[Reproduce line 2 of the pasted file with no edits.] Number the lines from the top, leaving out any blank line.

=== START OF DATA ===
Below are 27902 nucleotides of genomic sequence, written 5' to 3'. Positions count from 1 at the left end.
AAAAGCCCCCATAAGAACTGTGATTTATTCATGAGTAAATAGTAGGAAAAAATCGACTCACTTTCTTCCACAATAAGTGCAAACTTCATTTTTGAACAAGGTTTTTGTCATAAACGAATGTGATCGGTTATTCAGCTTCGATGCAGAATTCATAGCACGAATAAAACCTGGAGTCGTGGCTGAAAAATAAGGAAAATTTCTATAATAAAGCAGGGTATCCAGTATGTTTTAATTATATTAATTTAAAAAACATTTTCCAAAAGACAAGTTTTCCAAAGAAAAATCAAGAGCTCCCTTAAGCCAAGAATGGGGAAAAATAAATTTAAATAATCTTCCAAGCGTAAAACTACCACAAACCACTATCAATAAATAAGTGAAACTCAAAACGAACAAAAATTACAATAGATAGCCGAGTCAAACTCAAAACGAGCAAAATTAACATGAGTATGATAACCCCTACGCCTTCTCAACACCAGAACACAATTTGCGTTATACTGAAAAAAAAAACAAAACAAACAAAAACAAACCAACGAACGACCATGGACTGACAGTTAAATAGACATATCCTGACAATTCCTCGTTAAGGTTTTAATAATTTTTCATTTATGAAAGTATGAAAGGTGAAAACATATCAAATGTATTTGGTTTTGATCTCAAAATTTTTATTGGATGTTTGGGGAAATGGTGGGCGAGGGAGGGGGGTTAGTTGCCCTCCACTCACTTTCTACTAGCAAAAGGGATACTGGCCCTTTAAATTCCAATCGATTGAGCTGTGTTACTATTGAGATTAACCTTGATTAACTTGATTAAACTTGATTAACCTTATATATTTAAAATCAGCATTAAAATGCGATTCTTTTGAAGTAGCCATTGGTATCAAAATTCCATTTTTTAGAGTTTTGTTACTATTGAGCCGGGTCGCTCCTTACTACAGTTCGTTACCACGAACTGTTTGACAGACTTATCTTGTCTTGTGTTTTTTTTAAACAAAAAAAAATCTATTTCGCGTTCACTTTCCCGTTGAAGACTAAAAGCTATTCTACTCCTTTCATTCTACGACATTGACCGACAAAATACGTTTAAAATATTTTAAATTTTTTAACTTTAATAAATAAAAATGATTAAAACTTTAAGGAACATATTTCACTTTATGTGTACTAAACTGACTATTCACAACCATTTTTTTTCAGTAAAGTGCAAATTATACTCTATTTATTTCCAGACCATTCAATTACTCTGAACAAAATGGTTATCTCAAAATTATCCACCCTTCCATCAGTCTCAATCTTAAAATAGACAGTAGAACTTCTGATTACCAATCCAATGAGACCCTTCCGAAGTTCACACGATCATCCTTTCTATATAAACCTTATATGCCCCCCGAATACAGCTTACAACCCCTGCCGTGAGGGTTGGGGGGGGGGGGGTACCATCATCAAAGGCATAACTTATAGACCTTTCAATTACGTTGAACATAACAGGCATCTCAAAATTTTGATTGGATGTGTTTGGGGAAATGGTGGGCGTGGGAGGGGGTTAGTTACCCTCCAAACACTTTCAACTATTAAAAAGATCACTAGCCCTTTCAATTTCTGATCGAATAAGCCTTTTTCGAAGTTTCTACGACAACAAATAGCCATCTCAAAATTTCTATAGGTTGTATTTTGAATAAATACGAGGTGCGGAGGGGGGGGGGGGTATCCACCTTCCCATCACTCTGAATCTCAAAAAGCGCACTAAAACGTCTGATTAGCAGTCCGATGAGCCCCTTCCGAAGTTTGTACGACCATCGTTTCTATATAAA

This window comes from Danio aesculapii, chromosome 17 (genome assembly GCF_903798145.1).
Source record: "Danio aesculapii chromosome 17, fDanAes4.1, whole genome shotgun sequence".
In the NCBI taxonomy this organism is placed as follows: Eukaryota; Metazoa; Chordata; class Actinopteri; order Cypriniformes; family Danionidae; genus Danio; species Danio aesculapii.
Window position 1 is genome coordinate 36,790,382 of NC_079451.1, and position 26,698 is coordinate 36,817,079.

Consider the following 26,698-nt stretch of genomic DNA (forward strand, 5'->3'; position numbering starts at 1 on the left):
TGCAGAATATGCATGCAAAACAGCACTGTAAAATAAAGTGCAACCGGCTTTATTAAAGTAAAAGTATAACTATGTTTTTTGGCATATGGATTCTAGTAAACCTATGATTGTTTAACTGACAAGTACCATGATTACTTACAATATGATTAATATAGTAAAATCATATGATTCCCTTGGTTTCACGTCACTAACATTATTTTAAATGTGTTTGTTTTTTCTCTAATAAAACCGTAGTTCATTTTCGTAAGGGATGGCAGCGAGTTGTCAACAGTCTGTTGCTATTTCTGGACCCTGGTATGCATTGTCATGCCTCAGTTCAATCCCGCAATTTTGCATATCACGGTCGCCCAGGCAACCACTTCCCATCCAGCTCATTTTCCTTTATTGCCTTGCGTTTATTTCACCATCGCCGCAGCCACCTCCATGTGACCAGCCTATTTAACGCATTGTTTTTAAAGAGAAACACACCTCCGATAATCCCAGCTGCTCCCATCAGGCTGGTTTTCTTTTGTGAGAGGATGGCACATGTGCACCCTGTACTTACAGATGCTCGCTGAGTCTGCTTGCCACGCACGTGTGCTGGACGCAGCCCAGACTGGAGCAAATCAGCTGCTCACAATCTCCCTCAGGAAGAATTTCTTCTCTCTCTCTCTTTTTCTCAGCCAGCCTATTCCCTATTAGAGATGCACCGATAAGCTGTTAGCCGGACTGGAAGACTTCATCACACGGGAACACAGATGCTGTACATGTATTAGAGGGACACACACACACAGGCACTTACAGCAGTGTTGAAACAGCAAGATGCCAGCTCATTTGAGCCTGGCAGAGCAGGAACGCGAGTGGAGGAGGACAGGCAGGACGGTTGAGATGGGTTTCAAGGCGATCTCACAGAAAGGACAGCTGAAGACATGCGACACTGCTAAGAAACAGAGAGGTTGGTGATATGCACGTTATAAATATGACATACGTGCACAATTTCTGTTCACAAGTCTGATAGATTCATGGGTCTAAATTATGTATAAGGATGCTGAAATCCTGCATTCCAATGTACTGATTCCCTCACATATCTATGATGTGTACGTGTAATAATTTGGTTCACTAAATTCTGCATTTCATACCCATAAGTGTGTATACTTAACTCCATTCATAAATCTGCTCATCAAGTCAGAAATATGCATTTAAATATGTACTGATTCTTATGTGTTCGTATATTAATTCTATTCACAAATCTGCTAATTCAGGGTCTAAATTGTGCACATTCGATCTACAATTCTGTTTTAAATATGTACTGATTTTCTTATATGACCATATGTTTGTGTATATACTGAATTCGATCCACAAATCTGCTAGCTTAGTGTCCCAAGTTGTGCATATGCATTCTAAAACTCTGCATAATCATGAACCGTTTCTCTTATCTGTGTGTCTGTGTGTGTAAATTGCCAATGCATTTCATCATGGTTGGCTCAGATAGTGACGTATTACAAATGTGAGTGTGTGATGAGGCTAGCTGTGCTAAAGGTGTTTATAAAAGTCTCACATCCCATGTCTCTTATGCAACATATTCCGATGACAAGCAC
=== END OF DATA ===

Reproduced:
AAAAGCCCCCATAAGAACTGTGATTTATTCATGAGTAAATAGTAGGAAAAAATCGACTCACTTTCTTCCACAATAAGTGCAAACTTCATTTTTGAACAAGGTTTTTGTCATAAACGAATGTGATCGGTTATTCAGCTTCGATGCAGAATTCATAGCACGAATAAAACCTGGAGTCGTGGCTGAAAAATAAGGAAAATTTCTATAATAAAGCAGGGTATCCAGTATGTTTTAATTATATTAATTTAAAAAACATTTTCCAAAAGACAAGTTTTCCAAAGAAAAATCAAGAGCTCCCTTAAGCCAAGAATGGGGAAAAATAAATTTAAATAATCTTCCAAGCGTAAAACTACCACAAACCACTATCAATAAATAAGTGAAACTCAAAACGAACAAAAATTACAATAGATAGCCGAGTCAAACTCAAAACGAGCAAAATTAACATGAGTATGATAACCCCTACGCCTTCTCAACACCAGAACACAATTTGCGTTATACTGAAAAAAAAAACAAAACAAACAAAAACAAACCAACGAACGACCATGGACTGACAGTTAAATAGACATATCCTGACAATTCCTCGTTAAGGTTTTAATAATTTTTCATTTATGAAAGTATGAAAGGTGAAAACATATCAAATGTATTTGGTTTTGATCTCAAAATTTTTATTGGATGTTTGGGGAAATGGTGGGCGAGGGAGGGGGGTTAGTTGCCCTCCACTCACTTTCTACTAGCAAAAGGGATACTGGCCCTTTAAATTCCAATCGATTGAGCTGTGTTACTATTGAGATTAACCTTGATTAACTTGATTAAACTTGATTAACCTTATATATTTAAAATCAGCATTAAAATGCGATTCTTTTGAAGTAGCCATTGGTATCAAAATTCCATTTTTTAGAGTTTTGTTACTATTGAGCCGGGTCGCTCCTTACTACAGTTCGTTACCACGAACTGTTTGACAGACTTATCTTGTCTTGTGTTTTTTTTAAACAAAAAAAAATCTATTTCGCGTTCACTTTCCCGTTGAAGACTAAAAGCTATTCTACTCCTTTCATTCTACGACATTGACCGACAAAATACGTTTAAAATATTTTAAATTTTTTAACTTTAATAAATAAAAATGATTAAAACTTTAAGGAACATATTTCACTTTATGTGTACTAAACTGACTATTCACAACCATTTTTTTTCAGTAAAGTGCAAATTATACTCTATTTATTTCCAGACCATTCAATTACTCTGAACAAAATGGTTATCTCAAAATTATCCACCCTTCCATCAGTCTCAATCTTAAAATAGACAGTAGAACTTCTGATTACCAATCCAATGAGACCCTTCCGAAGTTCACACGATCATCCTTTCTATATAAACCTTATATGCCCCCCGAATACAGCTTACAACCCCTGCCGTGAGGGTTGGGGGGGGGGGGGTACCATCATCAAAGGCATAACTTATAGACCTTTCAATTACGTTGAACATAACAGGCATCTCAAAATTTTGATTGGATGTGTTTGGGGAAATGGTGGGCGTGGGAGGGGGTTAGTTACCCTCCAAACACTTTCAACTATTAAAAAGATCACTAGCCCTTTCAATTTCTGATCGAATAAGCCTTTTTCGAAGTTTCTACGACAACAAATAGCCATCTCAAAATTTCTATAGGTTGTATTTTGAATAAATACGAGGTGCGGAGGGGGGGGGGGGTATCCACCTTCCCATCACTCTGAATCTCAAAAAGCGCACTAAAACGTCTGATTAGCAGTCCGATGAGCCCCTTCCGAAGTTTGTACGACCATCGTTTCTATATAAA